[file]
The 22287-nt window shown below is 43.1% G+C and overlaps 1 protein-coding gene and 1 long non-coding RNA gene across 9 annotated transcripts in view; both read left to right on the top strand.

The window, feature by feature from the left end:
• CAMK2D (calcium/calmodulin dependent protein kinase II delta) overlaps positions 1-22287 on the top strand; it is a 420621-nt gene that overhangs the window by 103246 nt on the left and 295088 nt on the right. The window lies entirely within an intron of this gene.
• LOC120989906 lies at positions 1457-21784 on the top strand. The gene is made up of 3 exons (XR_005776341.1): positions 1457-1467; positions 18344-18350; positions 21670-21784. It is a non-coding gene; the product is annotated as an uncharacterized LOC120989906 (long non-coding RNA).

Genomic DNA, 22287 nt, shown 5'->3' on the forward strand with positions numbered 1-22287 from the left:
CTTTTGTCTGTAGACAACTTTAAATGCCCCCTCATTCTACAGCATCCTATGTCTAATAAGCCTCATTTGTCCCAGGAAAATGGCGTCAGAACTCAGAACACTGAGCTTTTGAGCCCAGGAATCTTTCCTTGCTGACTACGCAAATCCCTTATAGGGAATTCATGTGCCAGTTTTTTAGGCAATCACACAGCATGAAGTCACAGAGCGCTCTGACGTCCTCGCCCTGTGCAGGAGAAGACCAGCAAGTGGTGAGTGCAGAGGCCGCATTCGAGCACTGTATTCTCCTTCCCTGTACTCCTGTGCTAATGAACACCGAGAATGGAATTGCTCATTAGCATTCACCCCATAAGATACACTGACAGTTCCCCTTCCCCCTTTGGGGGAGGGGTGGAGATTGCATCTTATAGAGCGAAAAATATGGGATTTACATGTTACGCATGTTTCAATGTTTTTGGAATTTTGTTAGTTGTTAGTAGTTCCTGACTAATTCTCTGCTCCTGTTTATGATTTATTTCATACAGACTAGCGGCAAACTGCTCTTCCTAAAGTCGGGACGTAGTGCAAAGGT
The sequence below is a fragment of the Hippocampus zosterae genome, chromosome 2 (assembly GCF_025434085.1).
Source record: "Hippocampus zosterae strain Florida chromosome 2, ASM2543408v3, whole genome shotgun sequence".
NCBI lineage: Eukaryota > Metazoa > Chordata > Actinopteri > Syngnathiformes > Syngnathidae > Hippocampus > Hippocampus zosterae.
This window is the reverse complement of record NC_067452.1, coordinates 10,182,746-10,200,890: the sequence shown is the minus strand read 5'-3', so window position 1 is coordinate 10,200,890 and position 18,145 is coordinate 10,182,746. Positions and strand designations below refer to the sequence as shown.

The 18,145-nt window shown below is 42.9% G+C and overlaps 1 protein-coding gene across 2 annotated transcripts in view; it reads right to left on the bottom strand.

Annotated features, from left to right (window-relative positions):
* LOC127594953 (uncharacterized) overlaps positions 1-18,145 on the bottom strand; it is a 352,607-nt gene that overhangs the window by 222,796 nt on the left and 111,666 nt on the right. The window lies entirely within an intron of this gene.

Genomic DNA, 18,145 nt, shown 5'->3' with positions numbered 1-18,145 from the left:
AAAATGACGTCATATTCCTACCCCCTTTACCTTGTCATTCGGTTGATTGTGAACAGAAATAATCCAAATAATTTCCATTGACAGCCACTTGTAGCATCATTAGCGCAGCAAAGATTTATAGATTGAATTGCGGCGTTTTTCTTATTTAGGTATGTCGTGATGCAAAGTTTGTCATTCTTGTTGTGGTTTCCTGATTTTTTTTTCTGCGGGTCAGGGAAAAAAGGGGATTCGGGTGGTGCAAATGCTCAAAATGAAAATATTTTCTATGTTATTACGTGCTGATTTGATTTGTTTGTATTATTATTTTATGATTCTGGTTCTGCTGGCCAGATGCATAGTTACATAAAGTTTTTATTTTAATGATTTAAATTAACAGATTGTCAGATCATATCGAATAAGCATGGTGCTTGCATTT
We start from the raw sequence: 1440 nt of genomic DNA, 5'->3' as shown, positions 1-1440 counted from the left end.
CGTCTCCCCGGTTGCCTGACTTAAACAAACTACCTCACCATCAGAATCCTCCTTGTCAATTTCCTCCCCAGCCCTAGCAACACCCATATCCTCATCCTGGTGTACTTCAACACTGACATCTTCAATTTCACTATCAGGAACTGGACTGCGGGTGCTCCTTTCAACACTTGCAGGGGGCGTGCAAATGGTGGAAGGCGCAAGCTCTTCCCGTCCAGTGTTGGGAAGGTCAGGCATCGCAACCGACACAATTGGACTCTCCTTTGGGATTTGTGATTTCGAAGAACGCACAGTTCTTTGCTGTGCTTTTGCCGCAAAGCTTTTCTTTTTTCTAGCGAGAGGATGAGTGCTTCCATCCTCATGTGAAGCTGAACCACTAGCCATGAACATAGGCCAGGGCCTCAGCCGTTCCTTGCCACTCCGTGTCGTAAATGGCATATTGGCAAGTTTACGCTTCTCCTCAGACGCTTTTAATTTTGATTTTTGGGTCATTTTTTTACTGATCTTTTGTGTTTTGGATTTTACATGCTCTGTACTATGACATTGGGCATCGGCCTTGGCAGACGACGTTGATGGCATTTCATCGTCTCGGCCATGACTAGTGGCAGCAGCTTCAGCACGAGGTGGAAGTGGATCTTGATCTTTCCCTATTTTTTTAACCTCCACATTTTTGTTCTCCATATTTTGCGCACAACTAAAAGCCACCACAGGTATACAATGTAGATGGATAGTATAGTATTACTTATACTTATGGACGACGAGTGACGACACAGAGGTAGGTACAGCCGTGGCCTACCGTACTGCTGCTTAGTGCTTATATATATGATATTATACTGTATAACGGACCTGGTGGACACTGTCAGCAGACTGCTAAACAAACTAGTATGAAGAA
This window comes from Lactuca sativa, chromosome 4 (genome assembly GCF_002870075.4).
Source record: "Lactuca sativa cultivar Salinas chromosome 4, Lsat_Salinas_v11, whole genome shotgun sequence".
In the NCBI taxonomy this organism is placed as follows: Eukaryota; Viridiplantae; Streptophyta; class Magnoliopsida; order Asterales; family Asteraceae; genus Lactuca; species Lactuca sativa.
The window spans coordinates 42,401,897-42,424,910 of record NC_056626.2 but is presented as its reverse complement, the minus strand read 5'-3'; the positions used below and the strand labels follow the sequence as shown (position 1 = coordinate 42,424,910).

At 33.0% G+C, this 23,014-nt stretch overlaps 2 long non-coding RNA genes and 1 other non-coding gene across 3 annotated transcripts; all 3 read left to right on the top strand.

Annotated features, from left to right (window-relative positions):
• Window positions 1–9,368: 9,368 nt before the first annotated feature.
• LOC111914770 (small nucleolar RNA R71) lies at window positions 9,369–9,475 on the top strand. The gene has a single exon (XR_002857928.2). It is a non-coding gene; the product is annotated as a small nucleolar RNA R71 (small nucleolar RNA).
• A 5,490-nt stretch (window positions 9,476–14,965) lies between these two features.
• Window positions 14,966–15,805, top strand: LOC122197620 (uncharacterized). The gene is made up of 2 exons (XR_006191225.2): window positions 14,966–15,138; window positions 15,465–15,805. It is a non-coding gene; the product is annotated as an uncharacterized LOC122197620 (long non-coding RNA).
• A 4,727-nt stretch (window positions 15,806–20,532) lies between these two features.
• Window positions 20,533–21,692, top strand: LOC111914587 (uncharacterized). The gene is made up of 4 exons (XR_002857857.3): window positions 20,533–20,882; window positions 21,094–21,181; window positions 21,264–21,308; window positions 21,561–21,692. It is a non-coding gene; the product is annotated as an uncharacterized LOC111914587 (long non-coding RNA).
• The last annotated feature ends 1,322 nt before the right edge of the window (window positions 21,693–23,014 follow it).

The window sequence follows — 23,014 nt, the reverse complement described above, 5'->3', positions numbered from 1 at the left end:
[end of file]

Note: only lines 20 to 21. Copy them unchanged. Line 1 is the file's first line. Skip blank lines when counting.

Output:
In the NCBI taxonomy this organism is placed as follows: Eukaryota; Viridiplantae; Streptophyta; class Magnoliopsida; order Asterales; family Asteraceae; genus Lactuca; species Lactuca sativa.
The window spans coordinates 42,401,897-42,424,910 of record NC_056626.2 but is presented as its reverse complement, the minus strand read 5'-3'; the positions used below and the strand labels follow the sequence as shown (position 1 = coordinate 42,424,910).